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  Credit: IMAGE: C. Clark Their size is certainly not impressive, unless you begin to ponder how something so small can possibly survive, but when it comes to flight maneuvers, hummingbirds have achieved "Top Gun" status.  The Anna's Hummingbird, (photo at lower right) found on the Pacific coast from Arizona to British Columbia, has a mating display that will knock the boots off most fighter pilots.  When the males want to show off for a female, they fly up to a height of about 33 feet, then go into a swooping dive, flying past the female at such a high speed that their tail feathers chirp in the slipstream. 

As they pull out of the dive, they experience g-forces that exceed 9 g's.  Only the best human fighter pilots can withstand g-forces as high as that.  Another way to compare the performance of these tiny birds to others is to compare their speed, relative to their body length, with other birds.  At a top speed of 61 mph, which they achieve by dropping through the air with their wings folded against their bodies, the males are traveling 385 body-lengths per second.  This puts the Peregrine Falcon, who achieves a relative speed of 200 body lengths per second, to shame.  A fighter jet with full afterburners hits about 150 body lengths per second, while the Space Shuttle goes as high as 207.

Not bad for something so light that you could mail up to ten of them with a single first class stamp! (They weigh about 0.1 oz each!)
The Quechua Indians of Peru will be playing an important role in safeguarding the world's agricultural heritage, at least where potatoes are concerned.  Under the terms of a new global fund, poor farmers in various parts of the world will become custodians of different varieties of threatened crops.  Today's industrial agricultural practices tend to focus on just one, or a few, varieties of different crops that have been hybridized and optimized for maximum productivity.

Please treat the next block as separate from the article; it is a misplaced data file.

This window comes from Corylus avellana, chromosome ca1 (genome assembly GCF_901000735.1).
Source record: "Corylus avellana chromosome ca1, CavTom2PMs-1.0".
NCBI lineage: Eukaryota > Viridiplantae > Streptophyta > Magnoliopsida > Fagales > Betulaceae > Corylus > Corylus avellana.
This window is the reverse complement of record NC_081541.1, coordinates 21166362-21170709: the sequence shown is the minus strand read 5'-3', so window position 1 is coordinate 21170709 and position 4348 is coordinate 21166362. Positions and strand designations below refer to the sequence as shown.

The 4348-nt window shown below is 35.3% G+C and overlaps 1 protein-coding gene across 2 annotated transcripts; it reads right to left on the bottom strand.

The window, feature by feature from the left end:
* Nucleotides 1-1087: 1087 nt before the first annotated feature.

This is fine, until a disease that can attack the "monoculture" crop develops, and puts the entire industry represented by that variety at risk of catastrophic failure.  That can lead to an entire agricultural region being wiped out.  This has happened in the past, for instance in the Great Potato Famine in Ireland, which was caused by a disease called late blight.  It is also happening to varying degrees in the banana plantations today.

The problem stems from the fact that in refining a crop to a single, high yielding variety, genetic diversity is lost, and with it the ability of some strains of a crop plant to withstand a particular disease.  By keeping a wide variety of "heritage" crops growing and viable, farmers like those in Peru will be keeping a genetic treasure trove of different crop characteristics alive and available should the genetic diversity represented by the crops they are cultivating ever be needed to "re-engineer" some of the world's major food crops to fight off a new disease threat.
location of moon rock Actually, that's not as ridiculous question a question as it might seem! It turns out that pieces of the moon have fallen, and continue to fall, to earth.  Finding them is not easy, certainly, but they are lying around on the ground in scatterd locations.

They are a very small part of the estimated 175 tons of space debris (meteorites) that hits earth every day on average (where's your hard hat?).  Much of it, of course, burns up on entry into the atmosphere, providing those beautiful "shooting stars" when they enter on the night side of the planet - but the rest of it makes landfall - or a splash in the water, somewhere on earth.

Most of it is likely to have come from the asteroid belt, or the asteroids that orbit in the space between Mars and Earth, but some of those rocks come from the Moon - and others come from Mars, itself. Many of the Mars meteorites have been found in Antarctica, where they can be more easily spotted on the white snow and ice.